Classical Editor: Rob Barnett                               Founder Len Mullenger:

Jane Eaglen sings Tosca
Giacomo PUCCINI (1858-1924)
Jane Eaglen (soprano) Tosca; Dennis O'Neill (tenor) Cavaradossi; Gregory Yurisich (baritone) Scarpia; Andrew Shore (baritone) Sacristan; Jon Daszak (tenor) Spoletta; Christopher Booth-Jones (baritone) Sciarrone; Ashley Holland (baritone) Gaoler; Geoffrey Mitchell Choir; Peter Kay Children's Choir; Philharmonia Orchestra/David Parry.
Chandos Opera in English CHAN3066 [DDD] [60'14] mid-price
  AmazonUK   AmazonUS  Amazon recommendations

Tosca (sung in English) - Mario! Mario! gli occhi Mario!; Non la sospiri; Ah, quegli occhi; Or tutto e chiaro; Sale, ascende l'uman cantico; Ed or fra noi parliao; Orsu, Tosca, parlate; Floria! amore!; Quanto? Quanto? Ö Gia, mi decon venal; Vissi d'arte; E qual via scegliete?; 'Ah! Franchigia a Floria Tosca Ö ; O dolci mani; Come e lunga l'attesa!.

The cover picture leaves one in no doubt that the purpose of this disc is to showcase the talents of the impressive soprano Jane Eaglen: so much so, in fact, that everybody else (Cavaradossi included) become supporting players. This is not necessarily a bad thing, however, given Eaglen's persuasive account of the title role.

Originally issued in 1996 (on CHAN3000), this English language Tosca provides an intensely dramatic experience. The translation itself is remarkably successful, although Chandos choose only to give English translations in their track listings (I have retained their order in the above title so that one can match these to the Italian originals). Although the occasional clumsy translation occurs, this is very much the exception rather than the rule.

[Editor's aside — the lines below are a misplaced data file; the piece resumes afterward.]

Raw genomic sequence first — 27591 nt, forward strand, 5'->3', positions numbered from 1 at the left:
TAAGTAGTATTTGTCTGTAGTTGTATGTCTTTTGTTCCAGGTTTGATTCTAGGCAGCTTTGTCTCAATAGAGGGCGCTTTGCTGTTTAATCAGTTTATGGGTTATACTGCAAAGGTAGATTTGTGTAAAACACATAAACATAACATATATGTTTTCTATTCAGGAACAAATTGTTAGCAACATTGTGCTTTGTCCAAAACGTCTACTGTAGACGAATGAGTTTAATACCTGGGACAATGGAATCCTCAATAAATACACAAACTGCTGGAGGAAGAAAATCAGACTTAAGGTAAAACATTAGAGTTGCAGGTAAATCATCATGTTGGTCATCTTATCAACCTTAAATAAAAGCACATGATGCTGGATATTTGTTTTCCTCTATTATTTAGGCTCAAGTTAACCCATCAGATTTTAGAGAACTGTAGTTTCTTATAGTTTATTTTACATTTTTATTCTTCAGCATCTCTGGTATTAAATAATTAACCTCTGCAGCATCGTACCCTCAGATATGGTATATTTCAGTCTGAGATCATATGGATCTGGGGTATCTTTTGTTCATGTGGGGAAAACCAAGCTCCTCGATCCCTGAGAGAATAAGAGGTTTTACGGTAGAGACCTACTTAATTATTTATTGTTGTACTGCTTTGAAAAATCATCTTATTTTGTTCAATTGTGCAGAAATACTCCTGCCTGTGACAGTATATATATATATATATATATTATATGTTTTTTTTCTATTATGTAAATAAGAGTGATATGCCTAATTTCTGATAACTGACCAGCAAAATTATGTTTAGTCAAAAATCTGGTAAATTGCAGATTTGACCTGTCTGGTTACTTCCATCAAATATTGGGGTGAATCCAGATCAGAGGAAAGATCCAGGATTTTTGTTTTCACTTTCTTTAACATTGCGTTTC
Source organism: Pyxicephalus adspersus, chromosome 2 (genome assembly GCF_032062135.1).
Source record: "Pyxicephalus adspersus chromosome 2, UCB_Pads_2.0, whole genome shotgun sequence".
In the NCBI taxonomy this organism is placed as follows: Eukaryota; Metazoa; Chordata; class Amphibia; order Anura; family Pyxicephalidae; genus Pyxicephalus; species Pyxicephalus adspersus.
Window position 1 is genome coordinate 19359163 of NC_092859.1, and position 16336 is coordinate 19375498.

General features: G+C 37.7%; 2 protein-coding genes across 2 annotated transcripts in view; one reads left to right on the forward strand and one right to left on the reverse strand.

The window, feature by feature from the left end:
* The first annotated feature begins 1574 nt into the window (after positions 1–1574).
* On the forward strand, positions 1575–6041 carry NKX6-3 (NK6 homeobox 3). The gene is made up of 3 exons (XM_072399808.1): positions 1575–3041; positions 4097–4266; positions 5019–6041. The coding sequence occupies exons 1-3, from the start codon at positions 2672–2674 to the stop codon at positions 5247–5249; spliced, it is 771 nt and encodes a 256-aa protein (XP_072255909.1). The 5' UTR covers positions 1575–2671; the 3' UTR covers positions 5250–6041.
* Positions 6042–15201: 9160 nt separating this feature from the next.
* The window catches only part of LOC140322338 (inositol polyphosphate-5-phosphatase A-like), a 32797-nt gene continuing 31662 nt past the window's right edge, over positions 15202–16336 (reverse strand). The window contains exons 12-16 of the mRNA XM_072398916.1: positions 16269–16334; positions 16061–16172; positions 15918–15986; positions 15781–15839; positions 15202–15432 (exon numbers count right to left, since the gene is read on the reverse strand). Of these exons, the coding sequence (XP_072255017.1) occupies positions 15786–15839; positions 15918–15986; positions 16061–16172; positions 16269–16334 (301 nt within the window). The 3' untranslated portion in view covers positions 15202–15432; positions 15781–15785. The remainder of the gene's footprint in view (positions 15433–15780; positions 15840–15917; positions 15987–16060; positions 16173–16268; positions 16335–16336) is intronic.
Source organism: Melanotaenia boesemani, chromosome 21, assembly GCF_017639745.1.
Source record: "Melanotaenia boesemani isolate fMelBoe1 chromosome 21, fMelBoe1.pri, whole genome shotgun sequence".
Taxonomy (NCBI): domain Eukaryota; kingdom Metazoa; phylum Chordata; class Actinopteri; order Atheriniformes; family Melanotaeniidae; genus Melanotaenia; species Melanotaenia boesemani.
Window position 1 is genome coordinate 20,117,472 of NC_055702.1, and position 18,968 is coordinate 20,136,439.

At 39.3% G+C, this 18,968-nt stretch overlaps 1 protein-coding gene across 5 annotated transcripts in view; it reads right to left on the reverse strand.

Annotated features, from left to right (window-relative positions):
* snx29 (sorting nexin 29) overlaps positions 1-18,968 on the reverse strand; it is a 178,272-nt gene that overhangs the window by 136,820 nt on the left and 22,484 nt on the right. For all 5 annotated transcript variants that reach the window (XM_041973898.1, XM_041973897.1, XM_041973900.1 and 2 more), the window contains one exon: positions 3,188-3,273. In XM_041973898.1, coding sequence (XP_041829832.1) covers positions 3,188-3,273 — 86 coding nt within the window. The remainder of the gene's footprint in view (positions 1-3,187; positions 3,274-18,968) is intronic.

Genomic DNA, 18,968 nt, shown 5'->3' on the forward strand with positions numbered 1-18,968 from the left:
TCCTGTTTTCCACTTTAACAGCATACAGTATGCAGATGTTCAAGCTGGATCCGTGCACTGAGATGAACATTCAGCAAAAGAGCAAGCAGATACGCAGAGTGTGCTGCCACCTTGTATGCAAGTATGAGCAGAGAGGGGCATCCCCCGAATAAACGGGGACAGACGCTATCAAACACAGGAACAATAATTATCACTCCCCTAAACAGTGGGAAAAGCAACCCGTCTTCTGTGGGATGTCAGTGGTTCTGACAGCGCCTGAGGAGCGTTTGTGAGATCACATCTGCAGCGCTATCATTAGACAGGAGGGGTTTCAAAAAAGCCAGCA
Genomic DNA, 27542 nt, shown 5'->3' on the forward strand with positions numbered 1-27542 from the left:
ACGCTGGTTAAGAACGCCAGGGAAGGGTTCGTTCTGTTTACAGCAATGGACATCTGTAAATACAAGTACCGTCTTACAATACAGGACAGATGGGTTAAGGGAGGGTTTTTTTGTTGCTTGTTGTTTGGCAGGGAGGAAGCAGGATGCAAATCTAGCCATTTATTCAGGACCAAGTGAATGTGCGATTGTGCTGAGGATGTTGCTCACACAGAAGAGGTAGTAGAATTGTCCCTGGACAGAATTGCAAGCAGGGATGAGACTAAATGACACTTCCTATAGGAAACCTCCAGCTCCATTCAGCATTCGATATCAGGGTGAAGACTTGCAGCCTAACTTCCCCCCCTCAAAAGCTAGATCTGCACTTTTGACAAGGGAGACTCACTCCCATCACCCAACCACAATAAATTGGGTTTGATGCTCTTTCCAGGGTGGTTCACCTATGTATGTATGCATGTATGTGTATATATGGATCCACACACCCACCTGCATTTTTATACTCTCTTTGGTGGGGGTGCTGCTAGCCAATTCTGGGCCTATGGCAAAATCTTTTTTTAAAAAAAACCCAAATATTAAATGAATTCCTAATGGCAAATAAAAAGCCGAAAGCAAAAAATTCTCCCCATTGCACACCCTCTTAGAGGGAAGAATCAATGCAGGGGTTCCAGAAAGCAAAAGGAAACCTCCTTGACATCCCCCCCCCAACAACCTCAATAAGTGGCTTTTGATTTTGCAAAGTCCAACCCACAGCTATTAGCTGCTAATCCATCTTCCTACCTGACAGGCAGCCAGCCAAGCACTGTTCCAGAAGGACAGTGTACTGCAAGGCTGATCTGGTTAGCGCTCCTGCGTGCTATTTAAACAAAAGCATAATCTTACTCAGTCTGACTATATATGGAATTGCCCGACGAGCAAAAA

Eaglen's portrayal, fittingly, takes in the complete range of emotions, from the opening Mario! Mario! (where she goes all out) to the touching legato of Vissi d'arte (here 'Life has taught me'). The moment of Scarpia's murder is perhaps the only major disappointment: her delivery of the line 'That was the kiss of Tosca' needs more of a spine-chilling delivery (à la Callas, in her 1953 recording on EMI CDS5 56304-2).

Dennis O'Neill makes for an intensely musical Cavaradossi, shading his contributions to Non la sospiri well and delivering Ah, quegli occhi effectively. Between them, Eaglen and O'Neill manage their unaccompanied octave passage in Act Three better than most (it was brave of Puccini to expect so much, given the canal-like width of most opera singers' vibrato).

Of the 'supporting' parts, only Gregory Yurisich's Scarpia is under-projected. At all times, one is aware of the care that David Parry has put into the preparation of the orchestral balance and, especially, dramatic pacing: the torture scene in Act Two works so well because of Parry's innate feeling for dramatic movement. For this reason alone one could recommend this disc as a rewarding purchase. Parry seems to be able to get the best out of his players and singers (although I imagine Jane Eaglen needed little prompting). There is real power from the Philharmonia Orchestra, faithfully reproduced by Chandos' excellent recording.

Colin Clarke

Return to Index

Reviews from previous months
We welcome feedback on our reviews. Please use the Bulletin Board.  Please paste in the first line of your comments the URL of the review to which you refer.This is the only part of MusicWeb for which you will have to register.

You can purchase CDs, tickets and musician's accessories and Save around 22% with these retailers:
Amazon recommendations